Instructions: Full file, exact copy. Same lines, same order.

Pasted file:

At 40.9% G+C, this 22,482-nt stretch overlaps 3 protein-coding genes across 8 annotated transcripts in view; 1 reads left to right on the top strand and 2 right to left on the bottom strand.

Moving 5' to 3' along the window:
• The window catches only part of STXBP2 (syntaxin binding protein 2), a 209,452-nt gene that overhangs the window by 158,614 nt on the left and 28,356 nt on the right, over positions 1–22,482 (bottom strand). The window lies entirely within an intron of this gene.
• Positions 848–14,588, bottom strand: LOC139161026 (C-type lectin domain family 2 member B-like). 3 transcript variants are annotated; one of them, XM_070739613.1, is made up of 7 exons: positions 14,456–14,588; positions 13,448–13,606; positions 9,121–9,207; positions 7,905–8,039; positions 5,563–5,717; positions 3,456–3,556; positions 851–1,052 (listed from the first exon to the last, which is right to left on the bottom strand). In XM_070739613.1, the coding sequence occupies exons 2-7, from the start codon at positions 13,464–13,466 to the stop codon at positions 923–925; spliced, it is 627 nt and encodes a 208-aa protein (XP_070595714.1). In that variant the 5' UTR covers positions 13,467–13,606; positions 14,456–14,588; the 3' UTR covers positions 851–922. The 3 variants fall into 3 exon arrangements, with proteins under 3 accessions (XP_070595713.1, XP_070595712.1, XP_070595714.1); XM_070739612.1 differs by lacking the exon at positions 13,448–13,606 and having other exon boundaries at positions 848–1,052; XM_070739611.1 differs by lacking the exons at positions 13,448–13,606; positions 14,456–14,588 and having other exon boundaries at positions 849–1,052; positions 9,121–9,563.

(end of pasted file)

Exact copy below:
At 40.9% G+C, this 22,482-nt stretch overlaps 3 protein-coding genes across 8 annotated transcripts in view; 1 reads left to right on the top strand and 2 right to left on the bottom strand.

Moving 5' to 3' along the window:
• The window catches only part of STXBP2 (syntaxin binding protein 2), a 209,452-nt gene that overhangs the window by 158,614 nt on the left and 28,356 nt on the right, over positions 1–22,482 (bottom strand). The window lies entirely within an intron of this gene.
• Positions 848–14,588, bottom strand: LOC139161026 (C-type lectin domain family 2 member B-like). 3 transcript variants are annotated; one of them, XM_070739613.1, is made up of 7 exons: positions 14,456–14,588; positions 13,448–13,606; positions 9,121–9,207; positions 7,905–8,039; positions 5,563–5,717; positions 3,456–3,556; positions 851–1,052 (listed from the first exon to the last, which is right to left on the bottom strand). In XM_070739613.1, the coding sequence occupies exons 2-7, from the start codon at positions 13,464–13,466 to the stop codon at positions 923–925; spliced, it is 627 nt and encodes a 208-aa protein (XP_070595714.1). In that variant the 5' UTR covers positions 13,467–13,606; positions 14,456–14,588; the 3' UTR covers positions 851–922. The 3 variants fall into 3 exon arrangements, with proteins under 3 accessions (XP_070595713.1, XP_070595712.1, XP_070595714.1); XM_070739612.1 differs by lacking the exon at positions 13,448–13,606 and having other exon boundaries at positions 848–1,052; XM_070739611.1 differs by lacking the exons at positions 13,448–13,606; positions 14,456–14,588 and having other exon boundaries at positions 849–1,052; positions 9,121–9,563.